What's Included in My Design

5 Questions to Ask Your New Web Agency

If you’re currently in the process of commissioning a new website, the most crucial part of the whole process is correctly briefing your web designer or development team. Whether you’ve already engaged with a company, or are trying to decide amongst several potential agencies; asking the right questions is extremely important. I believe there are some fundamental questions that you should be asking, right at the start of any project. There are plenty more aspects that need to be discussed, but I believe the following should help you gain a good idea of how well suited an agency might be for your project.

This isn’t necessarily about trying to trip people up and catch them out, but I would say that if a company can’t come up with a good answer to these questions you might want to think twice about using them; or certainly start to discussing things in more detail. The situation you’re trying to avoid is one of hitting a brick wall further down the line. Get the details sorted out from the off, and you should enjoy a much smoother ride!

Design vs Target Audience

One major point towards converting your customers and instilling trust, is understanding who your target audience is and making sure the design suits their tastes and gives them confidence in what you’re doing. A good design should create the right ‘feel’ to your website, and make your users feel comfortable. Try to think about whether the majority of your audience are male, female, young, old etc. Will they be buying your products on impulse, or do they need more information to make them feel comfortable. The key question to discuss is how will your agency cater the design towards your target audience?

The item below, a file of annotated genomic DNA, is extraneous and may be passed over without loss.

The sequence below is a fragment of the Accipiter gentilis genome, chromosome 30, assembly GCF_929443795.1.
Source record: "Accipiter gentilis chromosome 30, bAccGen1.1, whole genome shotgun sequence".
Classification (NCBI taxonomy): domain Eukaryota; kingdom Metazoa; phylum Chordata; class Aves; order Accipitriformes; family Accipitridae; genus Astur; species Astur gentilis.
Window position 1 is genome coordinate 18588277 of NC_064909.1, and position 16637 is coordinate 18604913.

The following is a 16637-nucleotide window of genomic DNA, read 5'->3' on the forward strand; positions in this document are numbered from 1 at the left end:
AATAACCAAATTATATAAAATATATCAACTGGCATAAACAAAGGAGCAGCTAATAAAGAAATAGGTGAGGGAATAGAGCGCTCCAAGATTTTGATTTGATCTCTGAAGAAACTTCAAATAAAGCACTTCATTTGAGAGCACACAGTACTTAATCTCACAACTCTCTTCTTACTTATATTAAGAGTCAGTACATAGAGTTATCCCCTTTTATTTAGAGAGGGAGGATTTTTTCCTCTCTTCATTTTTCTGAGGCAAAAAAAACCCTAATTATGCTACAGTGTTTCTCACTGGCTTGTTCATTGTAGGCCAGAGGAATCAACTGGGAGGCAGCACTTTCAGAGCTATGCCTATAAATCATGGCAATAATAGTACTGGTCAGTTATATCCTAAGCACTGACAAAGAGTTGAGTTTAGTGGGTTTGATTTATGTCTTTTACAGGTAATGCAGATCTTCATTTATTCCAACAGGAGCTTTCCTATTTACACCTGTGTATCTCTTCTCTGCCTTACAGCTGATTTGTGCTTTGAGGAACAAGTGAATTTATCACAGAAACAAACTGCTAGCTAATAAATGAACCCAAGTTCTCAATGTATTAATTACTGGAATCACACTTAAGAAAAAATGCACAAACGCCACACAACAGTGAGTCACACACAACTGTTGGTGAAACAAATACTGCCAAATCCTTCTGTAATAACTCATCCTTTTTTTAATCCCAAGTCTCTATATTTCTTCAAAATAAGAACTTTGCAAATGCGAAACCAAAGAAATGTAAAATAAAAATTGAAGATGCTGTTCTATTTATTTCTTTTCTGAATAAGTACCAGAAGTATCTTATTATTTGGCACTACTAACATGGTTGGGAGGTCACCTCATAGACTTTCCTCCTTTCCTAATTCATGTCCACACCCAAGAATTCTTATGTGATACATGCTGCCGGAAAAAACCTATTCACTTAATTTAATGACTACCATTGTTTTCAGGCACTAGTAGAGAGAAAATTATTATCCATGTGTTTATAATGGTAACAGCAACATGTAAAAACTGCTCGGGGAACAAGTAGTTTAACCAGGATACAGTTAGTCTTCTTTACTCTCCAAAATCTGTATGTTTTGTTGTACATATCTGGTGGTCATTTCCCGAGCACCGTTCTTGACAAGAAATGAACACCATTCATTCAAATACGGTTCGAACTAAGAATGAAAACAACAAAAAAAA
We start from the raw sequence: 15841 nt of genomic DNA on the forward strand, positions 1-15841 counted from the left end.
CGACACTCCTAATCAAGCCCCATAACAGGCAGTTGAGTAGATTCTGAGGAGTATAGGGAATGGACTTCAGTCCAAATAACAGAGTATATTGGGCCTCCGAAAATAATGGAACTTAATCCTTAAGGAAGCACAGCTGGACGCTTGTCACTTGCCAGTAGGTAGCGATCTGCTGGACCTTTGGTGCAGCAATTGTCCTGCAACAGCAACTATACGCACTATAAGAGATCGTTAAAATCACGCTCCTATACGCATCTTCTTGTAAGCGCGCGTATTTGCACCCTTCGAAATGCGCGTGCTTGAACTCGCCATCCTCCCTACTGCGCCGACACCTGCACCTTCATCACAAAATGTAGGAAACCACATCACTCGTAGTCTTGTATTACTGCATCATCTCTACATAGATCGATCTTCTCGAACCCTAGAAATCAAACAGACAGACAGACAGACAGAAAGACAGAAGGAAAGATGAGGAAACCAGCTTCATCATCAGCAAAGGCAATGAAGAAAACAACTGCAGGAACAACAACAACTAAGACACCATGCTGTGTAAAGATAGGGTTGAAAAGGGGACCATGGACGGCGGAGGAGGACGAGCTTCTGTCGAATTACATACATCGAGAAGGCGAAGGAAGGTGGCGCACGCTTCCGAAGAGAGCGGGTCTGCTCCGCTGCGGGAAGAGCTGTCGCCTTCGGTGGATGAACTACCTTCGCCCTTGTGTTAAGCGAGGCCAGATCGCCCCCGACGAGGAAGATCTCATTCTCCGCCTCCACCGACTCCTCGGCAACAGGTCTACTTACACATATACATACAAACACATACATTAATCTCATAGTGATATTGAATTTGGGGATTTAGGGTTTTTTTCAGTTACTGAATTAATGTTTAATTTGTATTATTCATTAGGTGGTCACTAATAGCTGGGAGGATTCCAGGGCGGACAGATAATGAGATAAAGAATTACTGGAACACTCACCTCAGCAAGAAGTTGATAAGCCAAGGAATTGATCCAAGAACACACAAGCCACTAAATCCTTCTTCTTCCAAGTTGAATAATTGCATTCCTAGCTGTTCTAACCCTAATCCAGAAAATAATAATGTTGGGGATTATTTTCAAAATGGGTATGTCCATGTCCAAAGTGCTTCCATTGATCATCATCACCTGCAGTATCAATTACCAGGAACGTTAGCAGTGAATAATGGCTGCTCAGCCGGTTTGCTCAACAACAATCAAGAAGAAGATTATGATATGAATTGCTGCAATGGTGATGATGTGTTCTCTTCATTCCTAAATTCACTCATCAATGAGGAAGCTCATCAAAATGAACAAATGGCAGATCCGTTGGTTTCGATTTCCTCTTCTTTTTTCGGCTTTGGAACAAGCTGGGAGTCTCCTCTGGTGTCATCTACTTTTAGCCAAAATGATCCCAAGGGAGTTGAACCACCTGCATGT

Site Architecture

This seems like a fairly obvious thing to discuss, but you’d be surprised at how many development agencies are completely unaware of how important site architecture is. When a user lands on your website, they shouldn’t have to learn how to use it. Getting from page A to page B should be easy and self explanatory. This is important for both users and the search engines alike. In the same way that a frustrated user will just pack up and leave; if a search engine spider can’t crawl your website effectively it’s really not going to do you any favours. Ask your developer how they would organise your site to make it easy to access for both your users and the search engines.

Technical Issues

When you’re gathering quotes and talking through project timelines, it’s worth asking if your new agency would be opposed to you getting a technical site audit before you sign the project off. If you’re paying a large sum of money for a website you don’t want to pay your bill, hire an SEO firm and THEN find a load of problems. Make sure there’s room in the project for an audit before sign off, when you still have the chance to resolve the issues before you pay the final bill. It’s also worth noting how they react to this question. Are they fine with it or do they get defensive?

Room for Maneuver

Even the most talented design team in the world are unlikely to get a design 100% to your requirements on the first go. A good designer should get fairly close, but also be open to your input in order to get to the final draft. Before you start any project, it’s really important that you check how many drafts and versions your price will include. If you don’t check this out then unplanned costs can easily mount up causing you a fair amount of problems!

About the Author: Jenny Quinn is passionate about online marketing and all things web related and currently works for howtotradecommodities.com. The website is packed full of tips and advice for people wishing to learn more about trading commodities.

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